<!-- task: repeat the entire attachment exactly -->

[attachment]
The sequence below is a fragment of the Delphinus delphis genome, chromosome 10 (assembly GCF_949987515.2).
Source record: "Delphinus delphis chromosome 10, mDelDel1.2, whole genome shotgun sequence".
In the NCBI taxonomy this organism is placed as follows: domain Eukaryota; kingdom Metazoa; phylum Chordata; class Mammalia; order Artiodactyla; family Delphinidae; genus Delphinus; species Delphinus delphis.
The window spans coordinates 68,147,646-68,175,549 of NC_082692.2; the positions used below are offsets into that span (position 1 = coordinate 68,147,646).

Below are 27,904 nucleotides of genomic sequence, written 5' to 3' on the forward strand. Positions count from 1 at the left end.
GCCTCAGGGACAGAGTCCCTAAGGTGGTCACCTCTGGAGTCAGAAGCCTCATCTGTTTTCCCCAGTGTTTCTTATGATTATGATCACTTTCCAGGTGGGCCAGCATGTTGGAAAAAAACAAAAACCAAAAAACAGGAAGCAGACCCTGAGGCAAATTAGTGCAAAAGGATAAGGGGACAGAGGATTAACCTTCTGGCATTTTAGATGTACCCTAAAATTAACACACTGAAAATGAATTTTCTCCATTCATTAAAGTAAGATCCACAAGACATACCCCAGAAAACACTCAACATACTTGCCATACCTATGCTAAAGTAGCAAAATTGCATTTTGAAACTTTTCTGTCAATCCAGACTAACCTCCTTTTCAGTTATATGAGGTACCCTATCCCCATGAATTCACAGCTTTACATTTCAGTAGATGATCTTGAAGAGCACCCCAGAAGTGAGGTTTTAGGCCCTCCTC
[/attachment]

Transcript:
The sequence below is a fragment of the Delphinus delphis genome, chromosome 10 (assembly GCF_949987515.2).
Source record: "Delphinus delphis chromosome 10, mDelDel1.2, whole genome shotgun sequence".
In the NCBI taxonomy this organism is placed as follows: domain Eukaryota; kingdom Metazoa; phylum Chordata; class Mammalia; order Artiodactyla; family Delphinidae; genus Delphinus; species Delphinus delphis.
The window spans coordinates 68,147,646-68,175,549 of NC_082692.2; the positions used below are offsets into that span (position 1 = coordinate 68,147,646).

Below are 27,904 nucleotides of genomic sequence, written 5' to 3' on the forward strand. Positions count from 1 at the left end.
GCCTCAGGGACAGAGTCCCTAAGGTGGTCACCTCTGGAGTCAGAAGCCTCATCTGTTTTCCCCAGTGTTTCTTATGATTATGATCACTTTCCAGGTGGGCCAGCATGTTGGAAAAAAACAAAAACCAAAAAACAGGAAGCAGACCCTGAGGCAAATTAGTGCAAAAGGATAAGGGGACAGAGGATTAACCTTCTGGCATTTTAGATGTACCCTAAAATTAACACACTGAAAATGAATTTTCTCCATTCATTAAAGTAAGATCCACAAGACATACCCCAGAAAACACTCAACATACTTGCCATACCTATGCTAAAGTAGCAAAATTGCATTTTGAAACTTTTCTGTCAATCCAGACTAACCTCCTTTTCAGTTATATGAGGTACCCTATCCCCATGAATTCACAGCTTTACATTTCAGTAGATGATCTTGAAGAGCACCCCAGAAGTGAGGTTTTAGGCCCTCCTC